Filed Under Residences

Berry House (site)

North House / Nelson House

The two-story Queen Anne-style house that once stood at 839 N. Center Street, built around 1900, was home to four families and a university professor during the 1900s, before becoming a rental in 1999. The Norths were the first occupants. A newspaper article in October 1897 reported that "Judge Junius M. North, formerly of Eureka, died in Reno ... he had a family of girls and boys attending the university and public schools and was living here to give them school advantages." According to census records for 1900, his widow and four daughters lived in the house on Center Street: Mary was a teacher, Amelia and Ruby were to graduate from the university in 1900 and become teachers, and Angelina was a high school student.

Sometime between 1907 and 1910, C.O. Murphy and his wife Margaret and their three children became the new occupants after they moved from Nebraska to Reno, where he found work as a quartz miner. In 1913 or 1914, Nels Bernard Nelson, a Norwegian clerk, and his wife Grace bought the house and lived there with members of an extended family, including his father and her mother, until his death in 1935. Grace continued to live in the house with some of their children and the family of her daughter Evalyn's (Haynes) until 1940.

In 1940 and 1941 the house was occupied by Oral E. Clark, professor of Military Science and Tactics at the university. In 1942 William and Frances Berry and their teenaged sons bought the house. Frances died in 1993 and Bill remained in the house until 1998, shortly before his death. Bill Berry, a reporter at the Nevada State Journal, was known nationally for his coverage of celebrity divorces as a "stringer" and for his coverage of winter sports.  Later in his life he gained recognition for his long career as a ski historian who co-founded the U.S. Ski History Hall of Fame and the Skisport Museum at Boreal, California; and authored the book Lost Sierra: Gold, Ghosts & Skis: The Legendary Days of Skiing in the California Mining Camps.

In 1999, Fred Atcheson, who owned the house next door at 829 N. Center Street bought Bill Berry's house and turned it into apartments for students and other renters. In December 2015, he sold it to the University of Nevada, Reno, which had it demolished in November of 2019.

Images

The William M. Berry family house
The William M. Berry family house 839 N. Center St. in the mid-1990s. Source: Special Collections, University of Nevada, Reno Libraries Date: ca. 1995
Amelia and Ruby North's basketball team, 1900
Amelia and Ruby North's basketball team, 1900 Judge North's daughters Amelia and Ruby played basketball at the University of Nevada during their senior year in 1900. Source: Special Collections, University of Nevada, Reno Libraries Date: 1900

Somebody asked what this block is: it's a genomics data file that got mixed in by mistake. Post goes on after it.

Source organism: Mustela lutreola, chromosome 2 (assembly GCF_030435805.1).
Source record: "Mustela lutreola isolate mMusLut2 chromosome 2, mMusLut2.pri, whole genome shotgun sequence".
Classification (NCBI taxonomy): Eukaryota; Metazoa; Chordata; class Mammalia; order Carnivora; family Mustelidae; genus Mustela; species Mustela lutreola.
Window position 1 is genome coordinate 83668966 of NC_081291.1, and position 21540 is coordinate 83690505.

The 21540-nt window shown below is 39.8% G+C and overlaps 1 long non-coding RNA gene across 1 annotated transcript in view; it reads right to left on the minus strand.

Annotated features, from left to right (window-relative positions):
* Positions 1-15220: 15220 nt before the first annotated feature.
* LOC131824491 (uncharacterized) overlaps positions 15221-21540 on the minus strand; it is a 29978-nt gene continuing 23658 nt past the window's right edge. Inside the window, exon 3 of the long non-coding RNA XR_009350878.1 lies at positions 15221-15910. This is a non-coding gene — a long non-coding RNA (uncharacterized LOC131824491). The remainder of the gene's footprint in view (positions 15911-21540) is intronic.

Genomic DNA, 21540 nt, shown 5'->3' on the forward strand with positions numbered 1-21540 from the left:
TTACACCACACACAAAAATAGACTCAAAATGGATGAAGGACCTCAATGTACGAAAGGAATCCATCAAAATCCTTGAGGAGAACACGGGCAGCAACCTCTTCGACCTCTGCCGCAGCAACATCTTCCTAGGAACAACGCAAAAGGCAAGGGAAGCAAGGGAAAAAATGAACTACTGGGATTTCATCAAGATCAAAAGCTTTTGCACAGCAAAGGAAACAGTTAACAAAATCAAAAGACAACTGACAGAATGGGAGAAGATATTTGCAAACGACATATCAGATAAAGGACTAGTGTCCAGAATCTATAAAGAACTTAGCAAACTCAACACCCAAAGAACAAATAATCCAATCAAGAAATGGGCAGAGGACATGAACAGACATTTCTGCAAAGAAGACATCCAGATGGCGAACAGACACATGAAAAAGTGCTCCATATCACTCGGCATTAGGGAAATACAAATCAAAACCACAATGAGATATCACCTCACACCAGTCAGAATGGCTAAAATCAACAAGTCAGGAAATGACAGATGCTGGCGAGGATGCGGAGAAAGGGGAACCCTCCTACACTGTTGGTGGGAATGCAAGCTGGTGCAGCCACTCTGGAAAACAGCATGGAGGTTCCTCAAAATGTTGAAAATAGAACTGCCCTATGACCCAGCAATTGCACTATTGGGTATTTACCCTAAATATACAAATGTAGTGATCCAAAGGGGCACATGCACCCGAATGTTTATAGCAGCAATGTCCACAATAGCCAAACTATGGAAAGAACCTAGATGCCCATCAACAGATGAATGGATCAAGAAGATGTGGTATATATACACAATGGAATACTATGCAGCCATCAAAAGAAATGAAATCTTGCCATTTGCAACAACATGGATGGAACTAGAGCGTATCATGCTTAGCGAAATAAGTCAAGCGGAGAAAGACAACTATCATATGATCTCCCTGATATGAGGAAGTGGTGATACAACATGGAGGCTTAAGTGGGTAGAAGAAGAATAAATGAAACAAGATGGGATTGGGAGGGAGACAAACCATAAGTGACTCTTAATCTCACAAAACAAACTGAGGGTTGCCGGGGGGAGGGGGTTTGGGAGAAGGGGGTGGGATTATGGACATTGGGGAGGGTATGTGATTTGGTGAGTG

Professor of Military Science Oral E. Clark with Judge Frank H. Norcross
Professor of Military Science Oral E. Clark with Judge Frank H. Norcross Colonel Oral E. Clark of the University of Nevada Department of Military Science and Tactics, and Judge Frank H. Norcross, taken before the academic procession on Commencement Day in 1941. Oral Clark lived in the house in 1940 and 1941. Source: Special Collections, University of Nevada, Reno Libraries Date: May 12, 1941
Colonel Clark (center) reviews the ROTC troops
Colonel Clark (center) reviews the ROTC troops The annual review of the University of Nevada ROTC batallion on Mackay Field conducted by Colonel Oral E. Clark, professor of military science. Clark lived in the house in 1940 and 1941. Source: Special Collections, University of Nevada Reno Libraries Date: May 10, 1941
Bill Berry and sons
Bill Berry and sons Bill Berry at Galena Creek with his sons Barnes and Hall, about the time they moved to 839 N. Center. Source: Mark McLaughlin Date: 1942
Bill Berry at home
Bill Berry at home Bill Berry in his Reno home during the year of his death. Source: Mark McLaughlin Date: 1998
View of the house from the southeast
View of the house from the southeast A winter view of the house at 839 N. Center, showing the bay windows and chimney Source: Architectural Resource Assessment Form, Nevada State Historic Preservation Office. Compiled by ZoAnn Campana. Creator: Jack Hursh Date: 2005
Front view, 839 N. Center
Front view, 839 N. Center This photograph shows six mailboxes for separate apartments in the house that was once a single-family dwelling. Source: Architectural Resource Assessment Form, Nevada State Historic Preservation Office. Compiled by ZoAnn Campana. Creator: Jack Hursh Date: 2005
Springtime at 839 N. Center
Springtime at 839 N. Center A front view of the Berry house in 2016. The house's defining feature was the lower semi-hexagonal bay window assembly. Each section was divided by fluted wood molding. and set between upper and lower inset panels. Creator: Emily Rogers Date: 2016
Facing southwest, 839 N. Center
Facing southwest, 839 N. Center A side view from the north. Source: City of Reno Historical Resources Commission Creator: ZoAnn Campana Date: March 12, 2016
The south side of 839 N. Center
The south side of 839 N. Center Facing northwest, a view of the south side of the Berry House reveals its close connection to the surrounding residences. Source: City of Reno Historical Resources Commission Creator: ZoAnn Campana Date: March 12, 2016

Location

839 N. Center Street, Reno, NV

Metadata

Donnelyn Curtis, “Berry House (site),” Reno Historical, accessed April 12, 2024, https://renohistorical.org/items/show/143.